The Mets and Cubs had a great recurring rivalry that even flared up during a Wild Card race once the two had been separated as Easterners. The Mets and Cardinals competed closely as a matter of course for several seasons. The Mets and Pirates duked it out once or twice. The Mets would go on to do memorable battle with the Braves. As documented monthly in this space, the Mets actually spent a year in genuine pursuit of the Marlins.

But none of those teams played anywhere near the Mets. The Phillies did. Thus, the rub. Wouldn't it be great, I thought as the Phillies rode roughshod over the N.L. East in the late 1970s and the Mets made themselves comfortable in its basement, if these two geographically aligned franchises went at it? I mean really went at it? When I was in high school, everything was Red Sox-Yankees this, Yankees-Red Sox that. I could read a map. I knew Philadelphia was closer to New York than Boston was. I also knew that New York was a National League town on hiatus.

Wouldn't it be great if we had a real Mets-Phillies rivalry?

That was my thinking in the winter of 1978-79 (post-Bucky Dent, not coincidentally). I became mildly obsessed with the idea that someday the Mets would ride the escalator up the National League East, past the Expos and the Cubs and the Cardinals and the Pirates and at last be pounding on the Phillies' door. The Phillies of Mike Schmidt and Steve Carlton and Bob Boone and Larry Bowa and Garry Maddox and Greg Luzinski and, somehow, Tug McGraw and, all of a sudden, Pete Rose…they were so smug after finishing first three years in a row, leaving us a combined 76 games from first place. But someday they'd be taken down by my Mets. My Mets of Mazzilli and Youngblood and Swan and Stearns and Flynn and Henderson and Skip Lockwood, a better closer any day than that lousy turncoat McGraw.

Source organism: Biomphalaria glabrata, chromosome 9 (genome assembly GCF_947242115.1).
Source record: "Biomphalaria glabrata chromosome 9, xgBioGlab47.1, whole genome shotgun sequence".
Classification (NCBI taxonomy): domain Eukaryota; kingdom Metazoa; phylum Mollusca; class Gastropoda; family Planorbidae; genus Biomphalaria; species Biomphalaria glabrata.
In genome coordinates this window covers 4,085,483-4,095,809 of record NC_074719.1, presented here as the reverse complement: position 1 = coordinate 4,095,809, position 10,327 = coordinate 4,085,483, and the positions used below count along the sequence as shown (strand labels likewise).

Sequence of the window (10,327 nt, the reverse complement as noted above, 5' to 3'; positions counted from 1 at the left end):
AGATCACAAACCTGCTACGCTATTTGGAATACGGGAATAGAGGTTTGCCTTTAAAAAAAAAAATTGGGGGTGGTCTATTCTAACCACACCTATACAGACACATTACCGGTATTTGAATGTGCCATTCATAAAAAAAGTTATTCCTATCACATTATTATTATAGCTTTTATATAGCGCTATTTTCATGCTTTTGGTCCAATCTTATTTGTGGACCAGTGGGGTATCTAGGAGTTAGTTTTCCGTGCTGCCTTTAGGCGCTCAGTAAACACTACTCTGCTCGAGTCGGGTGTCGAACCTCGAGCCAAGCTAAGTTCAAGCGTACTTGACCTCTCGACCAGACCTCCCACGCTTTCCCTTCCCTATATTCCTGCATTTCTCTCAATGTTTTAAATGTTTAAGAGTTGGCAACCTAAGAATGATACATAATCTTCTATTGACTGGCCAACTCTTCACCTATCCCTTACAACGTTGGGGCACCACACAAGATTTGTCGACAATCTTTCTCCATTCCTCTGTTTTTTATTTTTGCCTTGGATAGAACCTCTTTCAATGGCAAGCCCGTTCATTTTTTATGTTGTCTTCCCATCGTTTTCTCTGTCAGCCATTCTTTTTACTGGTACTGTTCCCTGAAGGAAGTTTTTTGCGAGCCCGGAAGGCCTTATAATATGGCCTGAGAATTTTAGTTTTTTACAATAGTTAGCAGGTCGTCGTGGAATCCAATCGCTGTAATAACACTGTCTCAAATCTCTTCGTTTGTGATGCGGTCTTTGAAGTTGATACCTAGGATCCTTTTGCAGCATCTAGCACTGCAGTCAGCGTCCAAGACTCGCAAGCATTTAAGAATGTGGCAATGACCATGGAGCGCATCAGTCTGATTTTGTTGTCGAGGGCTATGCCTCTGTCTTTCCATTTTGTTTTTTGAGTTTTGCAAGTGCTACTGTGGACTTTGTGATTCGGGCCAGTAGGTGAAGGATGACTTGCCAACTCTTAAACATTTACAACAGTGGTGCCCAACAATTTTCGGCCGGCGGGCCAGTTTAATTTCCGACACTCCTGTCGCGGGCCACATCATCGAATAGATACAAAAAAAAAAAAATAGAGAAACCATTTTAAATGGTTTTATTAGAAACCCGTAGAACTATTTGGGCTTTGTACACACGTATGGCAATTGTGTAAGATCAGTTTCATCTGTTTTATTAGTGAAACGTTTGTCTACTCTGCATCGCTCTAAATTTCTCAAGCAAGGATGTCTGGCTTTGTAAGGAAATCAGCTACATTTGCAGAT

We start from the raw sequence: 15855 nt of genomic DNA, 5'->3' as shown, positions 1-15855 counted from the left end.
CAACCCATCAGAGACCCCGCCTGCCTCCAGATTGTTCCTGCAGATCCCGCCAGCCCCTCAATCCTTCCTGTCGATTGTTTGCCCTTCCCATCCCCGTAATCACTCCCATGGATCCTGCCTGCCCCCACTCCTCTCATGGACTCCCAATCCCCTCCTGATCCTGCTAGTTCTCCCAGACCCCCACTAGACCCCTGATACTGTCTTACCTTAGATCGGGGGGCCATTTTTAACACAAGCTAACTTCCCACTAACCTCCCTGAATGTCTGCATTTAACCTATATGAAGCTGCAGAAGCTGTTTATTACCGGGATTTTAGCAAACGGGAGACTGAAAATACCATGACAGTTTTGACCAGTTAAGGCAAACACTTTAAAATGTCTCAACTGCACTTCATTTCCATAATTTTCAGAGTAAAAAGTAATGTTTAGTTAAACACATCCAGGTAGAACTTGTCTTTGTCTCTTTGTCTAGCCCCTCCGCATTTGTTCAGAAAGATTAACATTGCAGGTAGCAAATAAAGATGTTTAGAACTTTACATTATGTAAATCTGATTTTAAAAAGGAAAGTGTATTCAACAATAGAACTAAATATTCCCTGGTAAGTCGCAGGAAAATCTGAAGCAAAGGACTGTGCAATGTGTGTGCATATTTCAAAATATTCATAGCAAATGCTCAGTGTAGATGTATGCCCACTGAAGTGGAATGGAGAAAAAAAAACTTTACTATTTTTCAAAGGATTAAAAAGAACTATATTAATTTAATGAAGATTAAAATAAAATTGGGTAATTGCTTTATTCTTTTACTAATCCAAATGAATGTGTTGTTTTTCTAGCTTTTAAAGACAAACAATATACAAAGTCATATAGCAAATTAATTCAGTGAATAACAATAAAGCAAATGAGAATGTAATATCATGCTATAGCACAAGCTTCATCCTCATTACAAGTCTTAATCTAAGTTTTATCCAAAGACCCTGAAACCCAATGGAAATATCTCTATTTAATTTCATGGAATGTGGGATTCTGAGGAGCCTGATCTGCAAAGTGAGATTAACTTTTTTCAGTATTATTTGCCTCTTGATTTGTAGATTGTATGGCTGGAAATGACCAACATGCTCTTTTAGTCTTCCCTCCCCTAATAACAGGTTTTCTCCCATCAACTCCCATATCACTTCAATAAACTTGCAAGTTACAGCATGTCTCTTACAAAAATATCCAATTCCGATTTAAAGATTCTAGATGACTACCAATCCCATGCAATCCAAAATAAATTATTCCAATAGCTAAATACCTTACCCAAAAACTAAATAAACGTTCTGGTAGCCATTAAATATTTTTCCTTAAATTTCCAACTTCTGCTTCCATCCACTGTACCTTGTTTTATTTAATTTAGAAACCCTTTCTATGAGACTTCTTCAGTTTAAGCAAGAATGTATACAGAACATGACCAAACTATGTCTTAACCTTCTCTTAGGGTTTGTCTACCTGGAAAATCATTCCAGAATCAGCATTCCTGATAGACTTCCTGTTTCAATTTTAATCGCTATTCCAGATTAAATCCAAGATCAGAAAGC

I really wanted a Mets-Phillies conflict to explode. And if it did, I truly believed we would prevail.

It didn't happen. It never came close to happening. I imagined it was happening at a crucial juncture of the 1980 season when the surprising Mets, in fourth place and on the fringes of the race that August, braced for a five-game series at Shea versus the big bad Phillies. Philadelphia wasn't in first at the time, but they would be any minute with a mighty assist from us. They stomped all over the Mets, taking five of five (40 to 12) and ending the whole Magic Is Back illusion in one cruel weekend's worth of flippin' cold reality check. Philly would win a World Series, their first, that October. The Mets would have their day a half-dozen years later, but by then the Phillies were a footnote to the proceedings. By 1986, I'd forgotten all about my fantasy feud. Nearby or not, the Phillies had ceased to matter where the Mets were concerned, even in my mind.